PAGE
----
ATSB: Cement Carrier Suffered Water Ingress as Valves Stayed Open

The Australia-flagged cement carrier Goliath suffered water ingress in its steering gear compartment off Tasmania in early March 2018 after requested valve closures were not actioned, a report by Australian Transport Safety Bureau (ATSB) found.

Illustration. Image Courtesy: Pxhere under CC0 Creative Commons license

The 15,539 dwt vessel encountered the issue while conducting a planned ballast water exchange operation. At the time, the ship was underway in the Bass Strait, sailing from Melbourne, Victoria to Devonport, Tasmania.

During the operation, the ship’s third mate contacted the duty IR and asked that the two after peak manually operated valves be closed. For reasons that could not be determined, the requested valve closures were not actioned.

The third mate did not confirm with the IR that the message had been received and actioned so he was unaware that the valves connecting the after peak tank to the starboard ballast main had not been closed. This led to undetected filling of the after peak tank during subsequent ballasting operations.

The ATSB report showed that the after peak tank filled to a level sufficient for water to leak into the holed scupper line within the tank and drain into the steering gear room bilge well. This overflowed and flooded the steering gear room.

There was no structured or formalised system of logging or tracking the status of ballast system manually operated valves. Thus, when closure of the after peak valves was not actioned or confirmed, there was no record at the ballast control panel to show the status of the valves, ATSB added.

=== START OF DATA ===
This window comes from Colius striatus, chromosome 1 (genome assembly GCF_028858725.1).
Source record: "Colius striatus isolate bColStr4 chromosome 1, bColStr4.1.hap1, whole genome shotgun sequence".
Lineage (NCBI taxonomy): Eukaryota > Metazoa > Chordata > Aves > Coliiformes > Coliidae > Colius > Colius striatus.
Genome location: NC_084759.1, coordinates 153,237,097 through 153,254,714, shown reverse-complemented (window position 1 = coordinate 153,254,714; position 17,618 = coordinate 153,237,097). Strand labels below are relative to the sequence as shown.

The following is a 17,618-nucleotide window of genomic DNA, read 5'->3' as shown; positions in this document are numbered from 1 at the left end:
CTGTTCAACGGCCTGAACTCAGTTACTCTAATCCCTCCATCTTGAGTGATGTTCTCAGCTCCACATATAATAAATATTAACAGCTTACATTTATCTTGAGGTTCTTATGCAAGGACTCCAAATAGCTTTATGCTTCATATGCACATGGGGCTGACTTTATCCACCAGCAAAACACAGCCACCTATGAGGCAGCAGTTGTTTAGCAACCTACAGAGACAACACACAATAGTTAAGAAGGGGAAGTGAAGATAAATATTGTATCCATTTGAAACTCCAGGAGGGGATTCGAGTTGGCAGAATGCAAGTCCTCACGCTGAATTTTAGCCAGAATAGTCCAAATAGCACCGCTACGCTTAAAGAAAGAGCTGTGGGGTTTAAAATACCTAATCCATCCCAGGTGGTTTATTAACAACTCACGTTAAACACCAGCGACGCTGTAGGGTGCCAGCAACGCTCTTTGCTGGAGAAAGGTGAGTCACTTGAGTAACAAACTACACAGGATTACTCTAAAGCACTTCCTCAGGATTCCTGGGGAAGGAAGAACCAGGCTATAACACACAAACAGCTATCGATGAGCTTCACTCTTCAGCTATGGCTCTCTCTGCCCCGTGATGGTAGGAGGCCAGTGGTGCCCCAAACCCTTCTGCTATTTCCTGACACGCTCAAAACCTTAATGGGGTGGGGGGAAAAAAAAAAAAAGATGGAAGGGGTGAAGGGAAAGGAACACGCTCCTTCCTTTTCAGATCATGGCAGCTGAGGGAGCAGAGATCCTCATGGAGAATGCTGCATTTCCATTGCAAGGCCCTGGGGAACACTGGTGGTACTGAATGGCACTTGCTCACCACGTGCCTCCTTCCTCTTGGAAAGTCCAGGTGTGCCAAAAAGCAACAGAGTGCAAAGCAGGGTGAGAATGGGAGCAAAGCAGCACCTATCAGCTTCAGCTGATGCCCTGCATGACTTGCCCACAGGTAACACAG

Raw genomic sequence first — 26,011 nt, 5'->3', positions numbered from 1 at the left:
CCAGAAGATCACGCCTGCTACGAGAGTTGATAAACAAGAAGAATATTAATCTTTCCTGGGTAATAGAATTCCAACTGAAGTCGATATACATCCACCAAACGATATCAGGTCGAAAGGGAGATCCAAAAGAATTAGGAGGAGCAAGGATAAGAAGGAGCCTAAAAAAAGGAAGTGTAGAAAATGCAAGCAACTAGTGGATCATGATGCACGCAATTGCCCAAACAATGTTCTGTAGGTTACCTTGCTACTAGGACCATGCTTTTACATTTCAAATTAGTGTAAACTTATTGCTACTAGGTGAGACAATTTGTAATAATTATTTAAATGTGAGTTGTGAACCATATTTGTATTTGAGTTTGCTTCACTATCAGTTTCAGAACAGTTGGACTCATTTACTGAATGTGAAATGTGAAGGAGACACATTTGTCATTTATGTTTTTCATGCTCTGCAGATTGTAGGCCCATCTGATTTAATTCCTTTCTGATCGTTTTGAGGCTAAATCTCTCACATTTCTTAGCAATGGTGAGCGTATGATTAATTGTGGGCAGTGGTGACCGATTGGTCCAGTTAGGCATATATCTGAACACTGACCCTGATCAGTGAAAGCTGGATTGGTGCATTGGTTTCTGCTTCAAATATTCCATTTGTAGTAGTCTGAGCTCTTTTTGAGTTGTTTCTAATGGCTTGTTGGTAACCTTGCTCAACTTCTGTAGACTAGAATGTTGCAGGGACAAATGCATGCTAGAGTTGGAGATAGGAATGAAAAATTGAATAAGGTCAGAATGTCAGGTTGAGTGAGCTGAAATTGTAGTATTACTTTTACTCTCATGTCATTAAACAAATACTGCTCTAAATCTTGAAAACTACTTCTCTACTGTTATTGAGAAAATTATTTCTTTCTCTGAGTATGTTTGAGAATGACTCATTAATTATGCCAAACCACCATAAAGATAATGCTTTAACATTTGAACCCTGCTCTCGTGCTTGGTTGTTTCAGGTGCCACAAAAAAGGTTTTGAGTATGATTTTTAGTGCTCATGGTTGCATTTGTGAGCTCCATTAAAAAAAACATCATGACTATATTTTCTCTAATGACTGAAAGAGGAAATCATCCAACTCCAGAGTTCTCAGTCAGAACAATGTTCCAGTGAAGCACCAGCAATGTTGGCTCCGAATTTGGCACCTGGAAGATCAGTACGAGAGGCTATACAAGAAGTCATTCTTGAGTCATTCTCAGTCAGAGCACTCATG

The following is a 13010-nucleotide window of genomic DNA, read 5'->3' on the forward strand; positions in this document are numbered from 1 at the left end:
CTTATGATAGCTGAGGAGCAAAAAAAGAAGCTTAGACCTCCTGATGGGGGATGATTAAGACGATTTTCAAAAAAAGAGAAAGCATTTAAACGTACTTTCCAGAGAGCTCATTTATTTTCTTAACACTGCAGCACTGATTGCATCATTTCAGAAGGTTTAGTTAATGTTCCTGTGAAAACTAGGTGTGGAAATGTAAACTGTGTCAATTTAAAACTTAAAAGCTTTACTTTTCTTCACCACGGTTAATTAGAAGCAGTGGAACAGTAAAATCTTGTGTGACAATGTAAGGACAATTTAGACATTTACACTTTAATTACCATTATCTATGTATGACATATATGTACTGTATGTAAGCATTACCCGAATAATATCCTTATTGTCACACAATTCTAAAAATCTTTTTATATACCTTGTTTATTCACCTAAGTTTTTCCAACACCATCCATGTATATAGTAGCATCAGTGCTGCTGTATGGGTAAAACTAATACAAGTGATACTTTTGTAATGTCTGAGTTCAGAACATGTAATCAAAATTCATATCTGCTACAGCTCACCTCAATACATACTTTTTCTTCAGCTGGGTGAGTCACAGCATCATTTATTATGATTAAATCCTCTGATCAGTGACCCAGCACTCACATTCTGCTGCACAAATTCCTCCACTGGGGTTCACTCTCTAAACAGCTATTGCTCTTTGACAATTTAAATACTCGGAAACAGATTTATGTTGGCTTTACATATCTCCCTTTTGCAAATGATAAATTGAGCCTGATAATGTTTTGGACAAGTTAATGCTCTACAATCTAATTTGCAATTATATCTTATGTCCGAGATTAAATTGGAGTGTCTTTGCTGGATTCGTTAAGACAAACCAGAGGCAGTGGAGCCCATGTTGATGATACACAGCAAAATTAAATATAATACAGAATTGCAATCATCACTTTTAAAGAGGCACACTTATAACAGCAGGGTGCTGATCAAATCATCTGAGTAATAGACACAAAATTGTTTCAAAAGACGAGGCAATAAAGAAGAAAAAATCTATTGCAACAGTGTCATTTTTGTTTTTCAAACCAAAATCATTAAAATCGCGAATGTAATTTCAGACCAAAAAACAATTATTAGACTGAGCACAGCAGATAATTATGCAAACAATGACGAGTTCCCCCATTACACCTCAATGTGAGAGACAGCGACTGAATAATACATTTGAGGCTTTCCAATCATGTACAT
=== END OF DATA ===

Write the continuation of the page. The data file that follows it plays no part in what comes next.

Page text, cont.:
Shortly thereafter, an engine room alarm activated and the first engineer responded. The first engineer discovered water coming from a scupper pipe in the steering gear room, which drained into the steering flat bilge well. Investigations then found water coming up the drain in the CO2 room due to a holed scupper pipe running through the after peak tank.

The tank was rarely filled to a depth which covered the holed section of pipe. However, when the starboard ballast tank was pressed up to overflowing, the open valves to the after peak tank allowed it to also fill. As the tank neared full, water covered the hole in the pipe, drained into the steering gear room bilge well and overflowed.

A condition of class was placed on the ship until suitable repairs had been completed. In the meantime, any ballasting was to be completed with additional monitoring of this area of the ship and tank levels.

Procedures were amended to require the duty officer to keep a log of all manual valve operations and ballasting of the after peak tank was to be conducted only during daylight hours. In addition, a status tracking board was made for the manual valves with moveable pegs to be used to show the status of each valve.

Initial repairs involving renewal of the CO2 room drain line (about 7.5 m), deck and bulkhead penetrations were completed on March 10. Final repairs, survey and testing were completed on March 18 and the condition of class was lifted.

As a result of this occurrence, CSL Australia has advised the ATSB that further to the immediate actions referred to earlier, the following safety actions have also been taken.